William Bernet & Demosthenes Lorandos
It has been known for many years that children are damaged psychologically when there is a high level of antagonism between their parents. Litigators, judges and proffered experts working with these high-conflict families—in a child abuse investigation and/or child custody dispute—need to be aware of this damage and also how it and its causes are properly identified, diagnosed, and treated. This chapter explains four patterns of maladaptive family relationships that are driven by high levels of parental conflict: (1) parents who engage in frequent arguing (the child may manifest anxiety, depression, and behavior problems); (2) parents who engage in physical violence (the child may manifest serious behavior problems and posttraumatic stress disorder); (3) when both parents seek the affection and companionship of the child (the child experiences loyalty conflict); and (4) when one parent strongly undermines the child’s relationship with the second parent (the child experiences parental alienation). Particular topics include:
Landscape of family conflict
Parental alienation, including research, prevalence, controversies, diagnosis, common alienating behaviors and interventions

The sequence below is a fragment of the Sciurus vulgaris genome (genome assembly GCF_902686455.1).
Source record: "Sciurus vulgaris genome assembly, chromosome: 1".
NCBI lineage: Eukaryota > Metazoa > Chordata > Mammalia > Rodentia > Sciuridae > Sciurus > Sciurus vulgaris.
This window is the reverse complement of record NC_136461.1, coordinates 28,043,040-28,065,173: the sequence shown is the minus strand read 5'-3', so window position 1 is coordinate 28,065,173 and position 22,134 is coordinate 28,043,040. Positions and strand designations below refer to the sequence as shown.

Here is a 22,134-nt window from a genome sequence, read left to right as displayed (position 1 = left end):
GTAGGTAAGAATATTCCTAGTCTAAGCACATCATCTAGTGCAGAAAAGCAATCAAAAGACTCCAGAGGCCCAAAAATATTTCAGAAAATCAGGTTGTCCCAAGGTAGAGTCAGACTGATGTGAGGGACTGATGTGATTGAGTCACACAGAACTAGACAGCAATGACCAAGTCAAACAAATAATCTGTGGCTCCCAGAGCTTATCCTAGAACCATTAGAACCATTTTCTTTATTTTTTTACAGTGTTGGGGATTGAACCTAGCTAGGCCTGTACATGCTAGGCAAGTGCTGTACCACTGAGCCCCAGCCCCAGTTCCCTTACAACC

Intimate partner distress
Intimate partner violence
Parental alienation as child psychological abuse
In addition, dozens of legal cases are discussed, which illustrate good litigation (when high-conflict families and parental alienation are properly handled in the courts); bad litigation (when parental alienation is mishandled in the courts); and ugly litigation (when high-conflict cases turn deadly). Together with its comprehensive literature review of the psychiatry and psychology in this area, this Children of High Conflict Families chapter is an invaluable resource for attorneys, judges and experts called upon to navigate these challenging cases.
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